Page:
The following describes a specific method for the Examples. A rectangular test bed cavity using a row of Lumiled (San Jose, Calif.) side-emitting LEDs was constructed. Green, red, and blue bulbs were arranged in a repeating pattern. A reflective surface was provided on the backplane and side walls. The top was covered by a 2 mm thick cast acrylic diffuser plate from Astra Products, Baldwin, N.Y. The diffuser exhibited essentially 100% haze and a clarity of 3.6 as measured using a Haze Gard available from BYK-Gardner U.S.A located in Columbia, Md. The cavity height (the distance from the reflective back surface to the bottom of the diffuser plate) was 29 mm. The LED bulbs were 3 mm tall. The test films were mounted on an acrylic plate (available from Excel Plastic Products, Byron Center, Mich., Cyro type, Acrylite FF. 0.098″ thick). This acrylic plate was mounted between the LEDs on the reflective back surface and the diffuser plate on the top of the cavity. The distance from the reflective back surface to the bottom of the acrylic mounting plate was 12 mm. Data were captured using red, green, and blue color filters with a ProMetric PM-1421-1 Imaging Colorimeter made by Radiant Imaging Inc. (Duval Wash.). The testing system was placed about 0.5 meter from the camera with the f-stop number set at 16. The image was focused using a sharp pen tip placed over the top of the test bed and the auto exposure function was used. The resulting color images were compared to the reference case without the test film mounted using visual perception as well as gray scale intensity variations for each respective color.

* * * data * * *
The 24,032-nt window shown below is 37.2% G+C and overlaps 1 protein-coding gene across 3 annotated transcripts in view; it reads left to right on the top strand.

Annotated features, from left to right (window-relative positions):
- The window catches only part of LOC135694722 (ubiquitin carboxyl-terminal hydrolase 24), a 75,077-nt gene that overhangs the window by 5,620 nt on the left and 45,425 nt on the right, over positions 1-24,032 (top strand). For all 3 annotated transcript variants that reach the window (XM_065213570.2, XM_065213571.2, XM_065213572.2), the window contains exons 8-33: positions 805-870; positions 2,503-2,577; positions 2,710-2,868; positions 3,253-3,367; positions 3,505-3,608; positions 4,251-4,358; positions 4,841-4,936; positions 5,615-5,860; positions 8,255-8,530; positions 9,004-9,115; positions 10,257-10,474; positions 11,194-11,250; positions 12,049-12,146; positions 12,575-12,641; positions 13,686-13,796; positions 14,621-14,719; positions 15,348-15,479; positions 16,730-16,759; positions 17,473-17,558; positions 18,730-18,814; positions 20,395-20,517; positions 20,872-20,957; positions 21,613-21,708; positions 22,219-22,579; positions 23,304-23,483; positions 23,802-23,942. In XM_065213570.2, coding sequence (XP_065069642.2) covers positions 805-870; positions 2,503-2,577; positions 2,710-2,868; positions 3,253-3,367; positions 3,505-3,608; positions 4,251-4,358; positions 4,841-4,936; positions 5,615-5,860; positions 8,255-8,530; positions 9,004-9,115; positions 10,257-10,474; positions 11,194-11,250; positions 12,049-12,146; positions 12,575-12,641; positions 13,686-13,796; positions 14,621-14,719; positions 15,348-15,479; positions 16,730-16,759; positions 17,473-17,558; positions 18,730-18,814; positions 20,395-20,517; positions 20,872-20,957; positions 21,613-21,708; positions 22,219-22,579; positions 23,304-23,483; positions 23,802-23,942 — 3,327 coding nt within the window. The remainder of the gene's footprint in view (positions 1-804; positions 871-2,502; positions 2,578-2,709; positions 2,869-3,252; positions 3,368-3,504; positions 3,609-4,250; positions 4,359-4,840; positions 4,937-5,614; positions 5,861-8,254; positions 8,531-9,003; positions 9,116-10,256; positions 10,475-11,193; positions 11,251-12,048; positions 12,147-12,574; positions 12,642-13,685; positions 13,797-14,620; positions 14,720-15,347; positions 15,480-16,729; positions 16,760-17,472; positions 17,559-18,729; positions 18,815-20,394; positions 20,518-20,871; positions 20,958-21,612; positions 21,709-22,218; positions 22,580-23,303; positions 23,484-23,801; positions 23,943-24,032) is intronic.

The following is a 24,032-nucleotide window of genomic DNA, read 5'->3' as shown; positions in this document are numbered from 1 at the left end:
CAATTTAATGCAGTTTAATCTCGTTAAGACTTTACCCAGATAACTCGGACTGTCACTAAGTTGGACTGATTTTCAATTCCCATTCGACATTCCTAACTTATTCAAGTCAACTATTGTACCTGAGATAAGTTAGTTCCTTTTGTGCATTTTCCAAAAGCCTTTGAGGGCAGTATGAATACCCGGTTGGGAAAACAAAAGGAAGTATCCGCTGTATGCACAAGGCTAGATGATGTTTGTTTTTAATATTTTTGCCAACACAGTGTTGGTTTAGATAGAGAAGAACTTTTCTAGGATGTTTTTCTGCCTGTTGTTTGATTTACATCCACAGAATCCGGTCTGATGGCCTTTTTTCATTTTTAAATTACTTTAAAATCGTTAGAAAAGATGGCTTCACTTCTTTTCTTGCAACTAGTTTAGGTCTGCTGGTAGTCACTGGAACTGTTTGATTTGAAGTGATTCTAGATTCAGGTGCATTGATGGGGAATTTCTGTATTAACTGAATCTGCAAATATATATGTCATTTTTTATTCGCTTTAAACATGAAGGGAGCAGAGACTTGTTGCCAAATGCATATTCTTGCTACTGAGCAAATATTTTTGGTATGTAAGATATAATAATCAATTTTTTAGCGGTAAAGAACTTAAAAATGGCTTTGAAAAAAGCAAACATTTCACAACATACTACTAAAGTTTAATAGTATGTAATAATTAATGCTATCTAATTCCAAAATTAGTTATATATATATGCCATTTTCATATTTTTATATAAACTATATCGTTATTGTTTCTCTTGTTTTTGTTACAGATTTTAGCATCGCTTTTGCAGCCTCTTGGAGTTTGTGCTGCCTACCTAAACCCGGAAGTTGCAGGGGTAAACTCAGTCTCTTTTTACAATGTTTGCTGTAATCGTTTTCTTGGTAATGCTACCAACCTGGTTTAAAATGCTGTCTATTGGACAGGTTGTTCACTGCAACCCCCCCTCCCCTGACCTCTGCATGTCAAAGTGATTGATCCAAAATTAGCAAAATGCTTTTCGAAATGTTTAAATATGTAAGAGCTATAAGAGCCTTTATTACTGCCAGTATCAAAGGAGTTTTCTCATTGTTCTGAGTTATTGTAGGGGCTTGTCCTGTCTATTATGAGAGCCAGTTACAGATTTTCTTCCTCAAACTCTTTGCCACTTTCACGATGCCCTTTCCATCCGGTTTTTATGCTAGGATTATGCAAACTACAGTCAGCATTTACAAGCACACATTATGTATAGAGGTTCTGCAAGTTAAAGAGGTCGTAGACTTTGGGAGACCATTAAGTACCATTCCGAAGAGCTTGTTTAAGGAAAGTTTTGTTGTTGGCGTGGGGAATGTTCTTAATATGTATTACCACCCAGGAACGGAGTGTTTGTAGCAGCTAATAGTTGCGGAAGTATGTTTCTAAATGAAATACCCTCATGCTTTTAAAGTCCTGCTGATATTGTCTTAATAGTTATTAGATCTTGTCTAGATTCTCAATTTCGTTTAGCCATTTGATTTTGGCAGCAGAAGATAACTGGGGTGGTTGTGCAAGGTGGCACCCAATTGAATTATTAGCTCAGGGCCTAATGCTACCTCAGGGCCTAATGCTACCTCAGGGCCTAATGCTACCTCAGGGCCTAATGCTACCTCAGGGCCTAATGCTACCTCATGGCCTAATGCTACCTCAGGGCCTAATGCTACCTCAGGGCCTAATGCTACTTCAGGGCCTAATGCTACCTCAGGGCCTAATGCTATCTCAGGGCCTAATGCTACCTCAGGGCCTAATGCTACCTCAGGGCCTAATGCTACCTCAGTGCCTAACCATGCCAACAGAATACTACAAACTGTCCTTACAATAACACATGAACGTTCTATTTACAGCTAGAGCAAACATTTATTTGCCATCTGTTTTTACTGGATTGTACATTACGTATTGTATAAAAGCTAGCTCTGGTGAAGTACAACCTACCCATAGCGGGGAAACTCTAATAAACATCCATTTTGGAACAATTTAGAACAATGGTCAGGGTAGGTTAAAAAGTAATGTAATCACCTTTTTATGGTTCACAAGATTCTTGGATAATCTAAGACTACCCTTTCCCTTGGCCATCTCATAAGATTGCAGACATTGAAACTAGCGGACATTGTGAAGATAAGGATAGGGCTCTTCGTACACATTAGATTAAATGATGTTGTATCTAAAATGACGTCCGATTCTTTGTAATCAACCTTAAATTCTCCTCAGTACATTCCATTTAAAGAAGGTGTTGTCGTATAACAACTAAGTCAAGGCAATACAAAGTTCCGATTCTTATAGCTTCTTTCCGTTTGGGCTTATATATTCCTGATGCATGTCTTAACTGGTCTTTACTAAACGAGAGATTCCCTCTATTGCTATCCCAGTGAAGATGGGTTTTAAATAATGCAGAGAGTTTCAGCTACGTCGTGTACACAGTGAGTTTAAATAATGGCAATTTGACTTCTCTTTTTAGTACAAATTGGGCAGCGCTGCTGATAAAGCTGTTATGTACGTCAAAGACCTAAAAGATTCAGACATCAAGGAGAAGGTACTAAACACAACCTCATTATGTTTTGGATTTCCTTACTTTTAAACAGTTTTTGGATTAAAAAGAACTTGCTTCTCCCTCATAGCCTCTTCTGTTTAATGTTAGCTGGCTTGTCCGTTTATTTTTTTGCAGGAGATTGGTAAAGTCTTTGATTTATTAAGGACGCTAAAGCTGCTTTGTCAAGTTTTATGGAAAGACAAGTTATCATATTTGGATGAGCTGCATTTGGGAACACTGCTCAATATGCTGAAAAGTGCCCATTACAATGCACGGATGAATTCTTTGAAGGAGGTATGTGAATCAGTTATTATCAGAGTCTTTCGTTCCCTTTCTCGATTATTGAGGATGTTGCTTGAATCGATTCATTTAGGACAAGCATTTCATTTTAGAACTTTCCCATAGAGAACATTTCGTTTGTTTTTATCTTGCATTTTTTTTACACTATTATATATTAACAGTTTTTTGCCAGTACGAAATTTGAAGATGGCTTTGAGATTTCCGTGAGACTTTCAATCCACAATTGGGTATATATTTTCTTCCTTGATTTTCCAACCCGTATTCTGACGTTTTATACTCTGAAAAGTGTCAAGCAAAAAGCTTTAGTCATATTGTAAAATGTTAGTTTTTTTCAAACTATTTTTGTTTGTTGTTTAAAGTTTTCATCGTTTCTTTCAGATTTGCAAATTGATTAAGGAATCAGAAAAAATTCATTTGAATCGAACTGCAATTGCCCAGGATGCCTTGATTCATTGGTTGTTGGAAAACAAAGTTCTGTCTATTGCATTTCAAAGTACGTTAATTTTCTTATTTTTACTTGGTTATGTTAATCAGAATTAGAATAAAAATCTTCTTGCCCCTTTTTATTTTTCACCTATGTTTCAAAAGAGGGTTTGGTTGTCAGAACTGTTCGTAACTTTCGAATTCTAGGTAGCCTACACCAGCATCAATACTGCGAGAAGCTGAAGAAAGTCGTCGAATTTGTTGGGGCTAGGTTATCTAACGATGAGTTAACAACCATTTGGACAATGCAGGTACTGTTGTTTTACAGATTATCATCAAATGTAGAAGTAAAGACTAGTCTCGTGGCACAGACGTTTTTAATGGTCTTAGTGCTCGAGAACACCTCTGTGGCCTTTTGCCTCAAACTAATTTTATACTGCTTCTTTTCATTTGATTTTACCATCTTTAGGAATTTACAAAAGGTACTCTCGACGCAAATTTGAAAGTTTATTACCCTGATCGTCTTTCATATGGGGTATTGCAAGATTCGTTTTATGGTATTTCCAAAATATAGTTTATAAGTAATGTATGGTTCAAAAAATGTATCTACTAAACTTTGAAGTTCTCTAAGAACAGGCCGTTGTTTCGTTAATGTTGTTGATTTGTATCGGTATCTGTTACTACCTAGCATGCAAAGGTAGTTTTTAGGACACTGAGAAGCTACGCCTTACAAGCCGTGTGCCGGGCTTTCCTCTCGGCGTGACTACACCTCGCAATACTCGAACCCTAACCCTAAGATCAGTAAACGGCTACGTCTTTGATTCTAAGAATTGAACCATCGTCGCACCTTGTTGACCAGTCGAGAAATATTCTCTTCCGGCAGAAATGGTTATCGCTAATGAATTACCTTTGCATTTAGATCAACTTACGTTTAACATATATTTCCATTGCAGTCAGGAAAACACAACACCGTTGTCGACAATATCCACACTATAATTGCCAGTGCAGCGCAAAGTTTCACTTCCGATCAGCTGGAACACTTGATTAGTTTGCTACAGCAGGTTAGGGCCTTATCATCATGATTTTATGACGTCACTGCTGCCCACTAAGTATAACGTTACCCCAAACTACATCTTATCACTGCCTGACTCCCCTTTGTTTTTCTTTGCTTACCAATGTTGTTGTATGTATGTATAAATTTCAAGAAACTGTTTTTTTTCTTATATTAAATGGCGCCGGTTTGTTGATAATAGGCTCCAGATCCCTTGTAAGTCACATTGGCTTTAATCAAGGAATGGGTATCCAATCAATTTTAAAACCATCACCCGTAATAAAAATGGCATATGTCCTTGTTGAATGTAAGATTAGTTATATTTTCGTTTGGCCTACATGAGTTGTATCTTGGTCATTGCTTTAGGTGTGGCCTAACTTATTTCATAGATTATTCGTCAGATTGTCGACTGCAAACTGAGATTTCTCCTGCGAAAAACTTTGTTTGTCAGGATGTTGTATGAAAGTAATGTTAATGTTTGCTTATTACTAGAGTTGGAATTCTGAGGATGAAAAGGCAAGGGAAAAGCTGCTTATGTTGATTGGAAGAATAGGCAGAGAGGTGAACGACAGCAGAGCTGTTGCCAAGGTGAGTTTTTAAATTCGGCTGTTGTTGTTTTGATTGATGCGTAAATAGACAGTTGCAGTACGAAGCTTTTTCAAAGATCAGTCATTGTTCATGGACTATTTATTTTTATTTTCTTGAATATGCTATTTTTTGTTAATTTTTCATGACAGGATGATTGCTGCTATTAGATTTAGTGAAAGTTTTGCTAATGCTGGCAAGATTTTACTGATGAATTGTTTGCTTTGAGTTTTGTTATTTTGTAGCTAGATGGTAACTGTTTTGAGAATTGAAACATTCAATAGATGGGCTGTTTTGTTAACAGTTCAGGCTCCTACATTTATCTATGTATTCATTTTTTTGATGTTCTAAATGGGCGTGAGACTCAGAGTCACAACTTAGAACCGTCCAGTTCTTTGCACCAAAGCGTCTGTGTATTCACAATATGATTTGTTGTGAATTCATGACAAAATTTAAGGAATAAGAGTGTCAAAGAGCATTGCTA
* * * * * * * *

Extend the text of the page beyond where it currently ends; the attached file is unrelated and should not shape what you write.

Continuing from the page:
Measurements of the refractive indices at 632.8 nanometers (nm) were taken on the backside of the film using a Metricon prism coupler available from Metricon (Piscataway, N.J.). In general, the three principal indices of refraction were taken to be generally representative of the refractive index in the structures (in this case, triangular prisms) for linearly polarized light, polarized along the prism propagator (referred to as the x direction), across the prism cross section (referred to as the y direction), and in the thickness direction (referred to as the z direction).